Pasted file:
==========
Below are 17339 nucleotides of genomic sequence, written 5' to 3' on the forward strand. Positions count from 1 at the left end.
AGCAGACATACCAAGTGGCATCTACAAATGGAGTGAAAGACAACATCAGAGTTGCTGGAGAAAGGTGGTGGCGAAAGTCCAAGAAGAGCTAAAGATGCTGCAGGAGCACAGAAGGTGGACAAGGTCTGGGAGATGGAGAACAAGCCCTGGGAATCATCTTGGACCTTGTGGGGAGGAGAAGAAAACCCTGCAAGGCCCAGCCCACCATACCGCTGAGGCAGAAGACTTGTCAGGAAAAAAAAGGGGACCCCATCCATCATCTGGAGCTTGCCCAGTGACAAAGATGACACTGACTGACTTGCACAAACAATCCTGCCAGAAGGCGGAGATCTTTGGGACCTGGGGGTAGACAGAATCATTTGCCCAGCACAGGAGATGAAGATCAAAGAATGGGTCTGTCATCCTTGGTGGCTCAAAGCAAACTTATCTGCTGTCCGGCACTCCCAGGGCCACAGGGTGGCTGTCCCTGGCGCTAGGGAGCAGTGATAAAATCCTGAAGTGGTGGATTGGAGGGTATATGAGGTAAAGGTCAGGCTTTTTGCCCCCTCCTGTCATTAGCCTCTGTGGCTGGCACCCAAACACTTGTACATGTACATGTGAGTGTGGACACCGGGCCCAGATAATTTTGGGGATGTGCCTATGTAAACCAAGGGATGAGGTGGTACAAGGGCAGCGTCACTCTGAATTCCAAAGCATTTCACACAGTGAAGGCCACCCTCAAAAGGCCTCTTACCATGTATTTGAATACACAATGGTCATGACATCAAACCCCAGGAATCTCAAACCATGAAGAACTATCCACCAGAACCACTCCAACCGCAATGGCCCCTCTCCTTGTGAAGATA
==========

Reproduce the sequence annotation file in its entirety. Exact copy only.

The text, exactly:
Below are 17339 nucleotides of genomic sequence, written 5' to 3' on the forward strand. Positions count from 1 at the left end.
AGCAGACATACCAAGTGGCATCTACAAATGGAGTGAAAGACAACATCAGAGTTGCTGGAGAAAGGTGGTGGCGAAAGTCCAAGAAGAGCTAAAGATGCTGCAGGAGCACAGAAGGTGGACAAGGTCTGGGAGATGGAGAACAAGCCCTGGGAATCATCTTGGACCTTGTGGGGAGGAGAAGAAAACCCTGCAAGGCCCAGCCCACCATACCGCTGAGGCAGAAGACTTGTCAGGAAAAAAAAGGGGACCCCATCCATCATCTGGAGCTTGCCCAGTGACAAAGATGACACTGACTGACTTGCACAAACAATCCTGCCAGAAGGCGGAGATCTTTGGGACCTGGGGGTAGACAGAATCATTTGCCCAGCACAGGAGATGAAGATCAAAGAATGGGTCTGTCATCCTTGGTGGCTCAAAGCAAACTTATCTGCTGTCCGGCACTCCCAGGGCCACAGGGTGGCTGTCCCTGGCGCTAGGGAGCAGTGATAAAATCCTGAAGTGGTGGATTGGAGGGTATATGAGGTAAAGGTCAGGCTTTTTGCCCCCTCCTGTCATTAGCCTCTGTGGCTGGCACCCAAACACTTGTACATGTACATGTGAGTGTGGACACCGGGCCCAGATAATTTTGGGGATGTGCCTATGTAAACCAAGGGATGAGGTGGTACAAGGGCAGCGTCACTCTGAATTCCAAAGCATTTCACACAGTGAAGGCCACCCTCAAAAGGCCTCTTACCATGTATTTGAATACACAATGGTCATGACATCAAACCCCAGGAATCTCAAACCATGAAGAACTATCCACCAGAACCACTCCAACCGCAATGGCCCCTCTCCTTGTGAAGATA